This article can also be found in the Premium Editorial Download "Storage magazine: Top data storage technologies of 2012."
Download it now to read this article plus other related content.
6. Integrated cloud backup
Cloud backup has been around as a consumer service for years, and it makes a good deal of sense -- keeping an offsite copy of data is pretty much disaster recovery 101. However, in the enterprise space a number of roadblocks have hindered widespread cloud backup adoption. One of the biggest issues limiting its acceptance was that it required an entirely new backup approach and a cloud-specific backup application. But that’s changing, and a number of major backup software vendors now allow users to back up directly to the cloud.
CommVault Systems Inc.’s Simpana lets you back up to any cloud vendor that supports the REST protocol, such as Amazon, Microsoft Azure, Nirvanix or Rackspace. Symantec Corp.’s Backup Exec can back up to Symantec’s cloud, while the firm’s NetBackup has an option to back up to Nirvanix. EMC NetWorker can ship backup data to EMC Atmos-based cloud storage services.
“They’re trying to promote this whole style of data protection to customers who don’t have a second site where they might replicate data to,” said Lauren Whitehouse, a senior analyst at ESG.
Cloud integration with traditional backup products allows users to create onsite disk backups for fast restores, but rather than sending copies offsite on tape, they can now easily choose the cloud as an alternative for disaster recovery. In the event a large amount of data must be restored from the cloud, many services can ship data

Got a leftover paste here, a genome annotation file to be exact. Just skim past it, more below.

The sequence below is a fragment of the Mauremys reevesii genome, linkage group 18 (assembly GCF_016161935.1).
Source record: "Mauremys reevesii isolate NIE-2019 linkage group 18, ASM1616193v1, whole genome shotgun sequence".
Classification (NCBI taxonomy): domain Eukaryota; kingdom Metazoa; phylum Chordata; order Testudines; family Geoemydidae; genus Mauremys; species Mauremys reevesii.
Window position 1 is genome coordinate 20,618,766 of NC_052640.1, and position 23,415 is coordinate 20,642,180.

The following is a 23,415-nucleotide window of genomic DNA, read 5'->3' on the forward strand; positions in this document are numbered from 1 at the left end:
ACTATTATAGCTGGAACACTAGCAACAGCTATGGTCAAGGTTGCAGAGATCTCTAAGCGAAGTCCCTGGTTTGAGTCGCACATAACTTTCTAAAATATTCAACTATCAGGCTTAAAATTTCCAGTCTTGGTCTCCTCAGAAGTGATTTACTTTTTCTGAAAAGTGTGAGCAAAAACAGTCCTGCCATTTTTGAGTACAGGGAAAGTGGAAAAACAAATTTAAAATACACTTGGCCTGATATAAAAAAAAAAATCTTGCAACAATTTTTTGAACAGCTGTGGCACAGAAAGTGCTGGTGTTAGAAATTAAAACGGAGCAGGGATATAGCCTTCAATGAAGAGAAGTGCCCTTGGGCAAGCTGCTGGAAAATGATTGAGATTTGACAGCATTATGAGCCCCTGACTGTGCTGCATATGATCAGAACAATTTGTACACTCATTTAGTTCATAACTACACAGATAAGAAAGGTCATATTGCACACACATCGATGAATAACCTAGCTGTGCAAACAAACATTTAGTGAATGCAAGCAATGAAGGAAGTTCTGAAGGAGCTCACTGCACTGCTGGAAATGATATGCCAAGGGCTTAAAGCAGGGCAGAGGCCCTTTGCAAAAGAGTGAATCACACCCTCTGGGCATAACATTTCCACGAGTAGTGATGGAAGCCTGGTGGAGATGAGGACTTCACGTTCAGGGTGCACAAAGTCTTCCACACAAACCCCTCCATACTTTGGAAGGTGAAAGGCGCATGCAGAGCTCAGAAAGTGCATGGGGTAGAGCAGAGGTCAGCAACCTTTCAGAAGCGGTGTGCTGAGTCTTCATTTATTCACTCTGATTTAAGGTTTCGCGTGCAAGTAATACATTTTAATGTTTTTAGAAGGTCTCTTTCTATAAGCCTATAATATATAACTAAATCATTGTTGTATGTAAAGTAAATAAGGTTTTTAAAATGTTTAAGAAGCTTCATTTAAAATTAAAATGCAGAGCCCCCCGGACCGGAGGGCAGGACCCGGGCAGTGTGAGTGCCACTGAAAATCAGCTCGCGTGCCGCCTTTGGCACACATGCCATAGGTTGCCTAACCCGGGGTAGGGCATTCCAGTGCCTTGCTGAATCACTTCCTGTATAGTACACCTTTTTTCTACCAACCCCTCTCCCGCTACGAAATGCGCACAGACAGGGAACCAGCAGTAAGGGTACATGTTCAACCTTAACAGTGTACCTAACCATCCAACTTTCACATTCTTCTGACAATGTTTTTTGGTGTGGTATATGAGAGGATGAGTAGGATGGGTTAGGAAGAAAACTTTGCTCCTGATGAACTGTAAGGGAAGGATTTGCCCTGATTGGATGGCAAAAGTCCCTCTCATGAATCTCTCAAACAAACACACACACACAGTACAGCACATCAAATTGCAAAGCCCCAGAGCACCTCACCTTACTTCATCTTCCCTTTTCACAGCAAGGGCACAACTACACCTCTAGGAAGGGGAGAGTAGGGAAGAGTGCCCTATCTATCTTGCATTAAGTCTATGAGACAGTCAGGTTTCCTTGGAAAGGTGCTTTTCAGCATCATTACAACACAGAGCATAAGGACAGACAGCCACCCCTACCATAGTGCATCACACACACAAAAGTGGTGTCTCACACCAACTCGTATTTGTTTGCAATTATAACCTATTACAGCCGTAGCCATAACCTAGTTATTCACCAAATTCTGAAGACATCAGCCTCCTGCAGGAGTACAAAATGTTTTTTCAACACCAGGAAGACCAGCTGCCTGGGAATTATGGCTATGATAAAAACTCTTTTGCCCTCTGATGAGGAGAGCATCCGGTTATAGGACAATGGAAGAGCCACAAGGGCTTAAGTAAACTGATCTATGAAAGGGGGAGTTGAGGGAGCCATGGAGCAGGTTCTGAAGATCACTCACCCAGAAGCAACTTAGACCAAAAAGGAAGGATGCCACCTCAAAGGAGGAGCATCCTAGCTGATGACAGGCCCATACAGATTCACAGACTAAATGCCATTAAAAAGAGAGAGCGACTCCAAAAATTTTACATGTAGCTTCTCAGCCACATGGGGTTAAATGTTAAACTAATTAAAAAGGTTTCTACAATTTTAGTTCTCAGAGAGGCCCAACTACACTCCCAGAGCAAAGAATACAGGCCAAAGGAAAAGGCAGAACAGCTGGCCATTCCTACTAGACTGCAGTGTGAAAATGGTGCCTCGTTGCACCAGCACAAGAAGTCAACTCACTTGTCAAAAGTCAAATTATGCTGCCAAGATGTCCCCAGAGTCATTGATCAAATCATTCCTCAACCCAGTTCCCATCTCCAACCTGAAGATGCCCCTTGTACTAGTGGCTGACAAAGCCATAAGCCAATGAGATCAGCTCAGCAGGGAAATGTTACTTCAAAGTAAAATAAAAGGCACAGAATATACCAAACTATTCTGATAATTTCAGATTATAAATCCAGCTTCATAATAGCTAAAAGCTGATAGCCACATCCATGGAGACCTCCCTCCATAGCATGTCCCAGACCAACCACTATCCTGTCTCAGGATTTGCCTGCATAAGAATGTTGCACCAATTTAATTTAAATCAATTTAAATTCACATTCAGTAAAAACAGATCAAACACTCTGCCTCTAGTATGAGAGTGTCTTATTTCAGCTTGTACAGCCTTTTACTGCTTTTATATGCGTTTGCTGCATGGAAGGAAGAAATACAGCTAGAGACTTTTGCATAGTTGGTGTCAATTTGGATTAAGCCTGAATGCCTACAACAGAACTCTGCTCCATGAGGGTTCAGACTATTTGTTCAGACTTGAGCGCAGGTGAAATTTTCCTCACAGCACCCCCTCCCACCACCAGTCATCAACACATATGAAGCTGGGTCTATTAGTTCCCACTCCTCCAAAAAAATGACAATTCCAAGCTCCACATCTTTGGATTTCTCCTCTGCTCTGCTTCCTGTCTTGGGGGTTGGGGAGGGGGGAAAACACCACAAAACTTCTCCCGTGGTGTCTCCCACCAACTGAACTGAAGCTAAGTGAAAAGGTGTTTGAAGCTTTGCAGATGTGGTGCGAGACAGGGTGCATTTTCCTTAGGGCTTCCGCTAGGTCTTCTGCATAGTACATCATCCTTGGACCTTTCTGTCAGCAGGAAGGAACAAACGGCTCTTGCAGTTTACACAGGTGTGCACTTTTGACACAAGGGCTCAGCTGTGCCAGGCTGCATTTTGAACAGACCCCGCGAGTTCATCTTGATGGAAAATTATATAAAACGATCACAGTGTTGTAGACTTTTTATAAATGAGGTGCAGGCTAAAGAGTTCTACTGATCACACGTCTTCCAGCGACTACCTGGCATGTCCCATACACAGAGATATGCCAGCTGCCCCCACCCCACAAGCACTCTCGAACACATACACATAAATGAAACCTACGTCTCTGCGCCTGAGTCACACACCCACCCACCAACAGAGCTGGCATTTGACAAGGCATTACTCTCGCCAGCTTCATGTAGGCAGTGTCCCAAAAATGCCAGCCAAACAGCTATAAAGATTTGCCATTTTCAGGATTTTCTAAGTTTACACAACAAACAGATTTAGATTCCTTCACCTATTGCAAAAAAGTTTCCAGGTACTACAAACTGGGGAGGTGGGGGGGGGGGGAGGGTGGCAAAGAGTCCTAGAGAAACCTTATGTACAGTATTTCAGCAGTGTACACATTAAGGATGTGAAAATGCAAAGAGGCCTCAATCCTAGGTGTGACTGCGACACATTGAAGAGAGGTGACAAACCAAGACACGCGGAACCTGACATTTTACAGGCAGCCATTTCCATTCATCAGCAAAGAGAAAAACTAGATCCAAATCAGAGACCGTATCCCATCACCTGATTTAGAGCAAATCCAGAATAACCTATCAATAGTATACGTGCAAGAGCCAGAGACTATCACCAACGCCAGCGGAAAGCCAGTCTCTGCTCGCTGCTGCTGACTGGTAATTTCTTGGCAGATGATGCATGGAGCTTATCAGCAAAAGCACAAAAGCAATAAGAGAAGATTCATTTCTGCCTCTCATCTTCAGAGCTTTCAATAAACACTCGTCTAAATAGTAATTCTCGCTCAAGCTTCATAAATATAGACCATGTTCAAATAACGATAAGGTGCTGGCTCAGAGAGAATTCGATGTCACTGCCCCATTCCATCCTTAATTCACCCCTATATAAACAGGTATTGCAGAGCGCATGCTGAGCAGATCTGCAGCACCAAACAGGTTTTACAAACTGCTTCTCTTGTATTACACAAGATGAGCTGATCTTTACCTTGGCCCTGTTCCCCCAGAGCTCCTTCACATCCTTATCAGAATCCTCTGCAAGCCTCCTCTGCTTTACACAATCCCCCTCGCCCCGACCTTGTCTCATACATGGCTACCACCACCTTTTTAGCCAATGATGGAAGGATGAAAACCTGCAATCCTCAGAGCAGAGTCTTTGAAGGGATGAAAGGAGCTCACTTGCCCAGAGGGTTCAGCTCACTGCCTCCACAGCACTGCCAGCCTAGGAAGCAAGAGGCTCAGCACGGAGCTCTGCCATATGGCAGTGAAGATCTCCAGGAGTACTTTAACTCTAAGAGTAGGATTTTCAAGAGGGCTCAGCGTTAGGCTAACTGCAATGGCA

Some data storage managers opt to continue to rely on somewhat outdated backup technologies mainly because switching backup products can be complicated. And there may be resistance to new data protection technologies because using them means adding a separate tool with the associated management requirements. But when cloud storage is so tightly integrated with a company’s existing backup application, those apprehensions quickly disappear.
The addition of a cloud option to legacy backup tools may be just the push that some firms need to give cloud backup a shot. Another backup technology -- continuous data protection (CDP) -- provides a good analogy. As a standalone product, CDP saw little adoption, but when it was integrated with backup software products that users were familiar with, it went mainstream.
“Backup and long-term retention use cases are good examples of where IT organizations can dip their toe into the cloud pool,” Whitehouse said. “It’s replacing the need to create tapes and ship those tapes offsite.”
This was first published in December 2011